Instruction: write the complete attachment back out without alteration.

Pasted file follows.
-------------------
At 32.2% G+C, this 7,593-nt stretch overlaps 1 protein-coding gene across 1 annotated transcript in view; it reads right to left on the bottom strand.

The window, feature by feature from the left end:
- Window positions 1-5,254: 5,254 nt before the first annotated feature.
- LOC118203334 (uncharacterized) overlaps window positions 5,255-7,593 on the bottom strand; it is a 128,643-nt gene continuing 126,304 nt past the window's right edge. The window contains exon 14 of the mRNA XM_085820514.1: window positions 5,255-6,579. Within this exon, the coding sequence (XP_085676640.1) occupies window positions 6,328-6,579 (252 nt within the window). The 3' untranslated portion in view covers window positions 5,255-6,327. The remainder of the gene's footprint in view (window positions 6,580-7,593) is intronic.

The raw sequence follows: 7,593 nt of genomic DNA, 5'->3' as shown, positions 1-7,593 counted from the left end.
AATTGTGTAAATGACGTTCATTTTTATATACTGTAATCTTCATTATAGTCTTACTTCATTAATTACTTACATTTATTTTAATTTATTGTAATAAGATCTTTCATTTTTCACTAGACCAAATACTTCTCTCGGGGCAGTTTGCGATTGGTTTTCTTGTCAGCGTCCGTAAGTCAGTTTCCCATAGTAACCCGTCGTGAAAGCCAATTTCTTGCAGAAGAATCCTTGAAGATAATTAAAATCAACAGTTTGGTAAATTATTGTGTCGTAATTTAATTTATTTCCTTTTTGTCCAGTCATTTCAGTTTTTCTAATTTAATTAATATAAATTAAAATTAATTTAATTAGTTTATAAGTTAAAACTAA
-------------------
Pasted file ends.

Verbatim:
At 32.2% G+C, this 7,593-nt stretch overlaps 1 protein-coding gene across 1 annotated transcript in view; it reads right to left on the bottom strand.

The window, feature by feature from the left end:
- Window positions 1-5,254: 5,254 nt before the first annotated feature.
- LOC118203334 (uncharacterized) overlaps window positions 5,255-7,593 on the bottom strand; it is a 128,643-nt gene continuing 126,304 nt past the window's right edge. The window contains exon 14 of the mRNA XM_085820514.1: window positions 5,255-6,579. Within this exon, the coding sequence (XP_085676640.1) occupies window positions 6,328-6,579 (252 nt within the window). The 3' untranslated portion in view covers window positions 5,255-6,327. The remainder of the gene's footprint in view (window positions 6,580-7,593) is intronic.

The raw sequence follows: 7,593 nt of genomic DNA, 5'->3' as shown, positions 1-7,593 counted from the left end.
AATTGTGTAAATGACGTTCATTTTTATATACTGTAATCTTCATTATAGTCTTACTTCATTAATTACTTACATTTATTTTAATTTATTGTAATAAGATCTTTCATTTTTCACTAGACCAAATACTTCTCTCGGGGCAGTTTGCGATTGGTTTTCTTGTCAGCGTCCGTAAGTCAGTTTCCCATAGTAACCCGTCGTGAAAGCCAATTTCTTGCAGAAGAATCCTTGAAGATAATTAAAATCAACAGTTTGGTAAATTATTGTGTCGTAATTTAATTTATTTCCTTTTTGTCCAGTCATTTCAGTTTTTCTAATTTAATTAATATAAATTAAAATTAATTTAATTAGTTTATAAGTTAAAACTAA